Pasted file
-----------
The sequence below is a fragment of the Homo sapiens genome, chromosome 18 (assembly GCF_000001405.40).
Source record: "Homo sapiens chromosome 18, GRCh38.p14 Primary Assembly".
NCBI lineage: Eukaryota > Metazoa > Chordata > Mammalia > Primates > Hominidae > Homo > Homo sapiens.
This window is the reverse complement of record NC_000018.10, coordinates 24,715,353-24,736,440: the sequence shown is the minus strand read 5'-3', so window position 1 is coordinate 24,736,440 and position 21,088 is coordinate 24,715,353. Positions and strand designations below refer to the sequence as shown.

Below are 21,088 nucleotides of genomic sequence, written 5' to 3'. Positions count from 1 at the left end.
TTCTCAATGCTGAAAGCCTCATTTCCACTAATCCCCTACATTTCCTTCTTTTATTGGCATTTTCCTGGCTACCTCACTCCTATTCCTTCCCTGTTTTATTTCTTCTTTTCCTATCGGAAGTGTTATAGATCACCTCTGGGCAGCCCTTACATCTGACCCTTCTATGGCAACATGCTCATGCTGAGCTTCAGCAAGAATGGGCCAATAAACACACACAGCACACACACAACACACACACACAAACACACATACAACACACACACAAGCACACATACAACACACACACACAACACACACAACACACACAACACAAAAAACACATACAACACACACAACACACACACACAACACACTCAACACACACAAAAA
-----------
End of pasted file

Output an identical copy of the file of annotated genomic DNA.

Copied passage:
The sequence below is a fragment of the Homo sapiens genome, chromosome 18 (assembly GCF_000001405.40).
Source record: "Homo sapiens chromosome 18, GRCh38.p14 Primary Assembly".
NCBI lineage: Eukaryota > Metazoa > Chordata > Mammalia > Primates > Hominidae > Homo > Homo sapiens.
This window is the reverse complement of record NC_000018.10, coordinates 24,715,353-24,736,440: the sequence shown is the minus strand read 5'-3', so window position 1 is coordinate 24,736,440 and position 21,088 is coordinate 24,715,353. Positions and strand designations below refer to the sequence as shown.

Below are 21,088 nucleotides of genomic sequence, written 5' to 3'. Positions count from 1 at the left end.
TTCTCAATGCTGAAAGCCTCATTTCCACTAATCCCCTACATTTCCTTCTTTTATTGGCATTTTCCTGGCTACCTCACTCCTATTCCTTCCCTGTTTTATTTCTTCTTTTCCTATCGGAAGTGTTATAGATCACCTCTGGGCAGCCCTTACATCTGACCCTTCTATGGCAACATGCTCATGCTGAGCTTCAGCAAGAATGGGCCAATAAACACACACAGCACACACACAACACACACACACAAACACACATACAACACACACACAAGCACACATACAACACACACACACAACACACACAACACACACAACACAAAAAACACATACAACACACACAACACACACACACAACACACTCAACACACACAAAAA